There are also a number of checks and balances within the LDS that prevent duplicate payments, unauthorized payments, etc.
What specific legal authorities, arrangements, and/or agreements defined the collection of information?
OWCP has been authorized by Congress (Public Law 103-112) to require persons who file notices of injury and/or claims for compensation under the Longshore and Harbor Workers' Compensation Act (LHWCA) and its extensions to disclose certain identifying information, including SSN. Consequently, applicable regulations, including 20 CFR 702.202 concerning the employer's report of an employee's injury or death, have been amended to expressly require the reporting of the injured worker's SSN. The amended regulations are contained in the Federal Register dated December 23, 1993 (58 FR 68031).
Privacy Impact Analysis
There are many potential risks when medical information is recorded about an individual, such as identity theft, certain types of insurance coverage being refused if certain medical information became public, loss of employment, etc. In particular the risk of PII being disclosed inadvertently when information is being passed between medical offices, rehabilitation counselors, other medical staff and DLHWC is taken very seriously. DLHWC understands its obligation to safeguard this information to prevent any of the potential risks from being realized and has established policies and procedures to safeguard this information. Throughout the remainder of this document examples of those safeguards have been explained to illustrate this commitment to prevention of PII being compromised.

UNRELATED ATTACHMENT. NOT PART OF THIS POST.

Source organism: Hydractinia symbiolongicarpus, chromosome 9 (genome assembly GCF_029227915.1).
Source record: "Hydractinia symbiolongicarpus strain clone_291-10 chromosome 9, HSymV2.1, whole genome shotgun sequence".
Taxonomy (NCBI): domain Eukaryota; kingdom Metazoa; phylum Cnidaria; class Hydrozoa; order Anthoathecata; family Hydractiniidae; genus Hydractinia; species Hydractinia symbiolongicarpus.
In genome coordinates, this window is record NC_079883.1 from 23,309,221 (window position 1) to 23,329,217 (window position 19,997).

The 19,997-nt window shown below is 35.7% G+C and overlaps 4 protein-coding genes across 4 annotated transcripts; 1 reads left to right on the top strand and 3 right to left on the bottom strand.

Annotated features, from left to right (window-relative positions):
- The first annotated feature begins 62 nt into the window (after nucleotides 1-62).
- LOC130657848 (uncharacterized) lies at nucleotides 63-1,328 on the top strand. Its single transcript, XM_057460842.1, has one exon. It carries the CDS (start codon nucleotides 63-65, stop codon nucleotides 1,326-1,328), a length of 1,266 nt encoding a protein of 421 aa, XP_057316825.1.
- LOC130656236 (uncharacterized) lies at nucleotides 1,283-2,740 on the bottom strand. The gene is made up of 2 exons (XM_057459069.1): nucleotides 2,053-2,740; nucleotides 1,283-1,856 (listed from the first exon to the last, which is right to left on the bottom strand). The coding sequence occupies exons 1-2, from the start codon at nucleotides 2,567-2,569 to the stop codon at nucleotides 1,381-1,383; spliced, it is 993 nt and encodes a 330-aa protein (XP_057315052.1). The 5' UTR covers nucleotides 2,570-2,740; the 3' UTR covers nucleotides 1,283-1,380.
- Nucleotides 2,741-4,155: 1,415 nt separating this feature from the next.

Although the PII is being manually collected from records and is subject to errors, the system is equipped with the mechanism to perform edit checks and other forms of error checking procedures, which ensures the accuracy of the data being collected.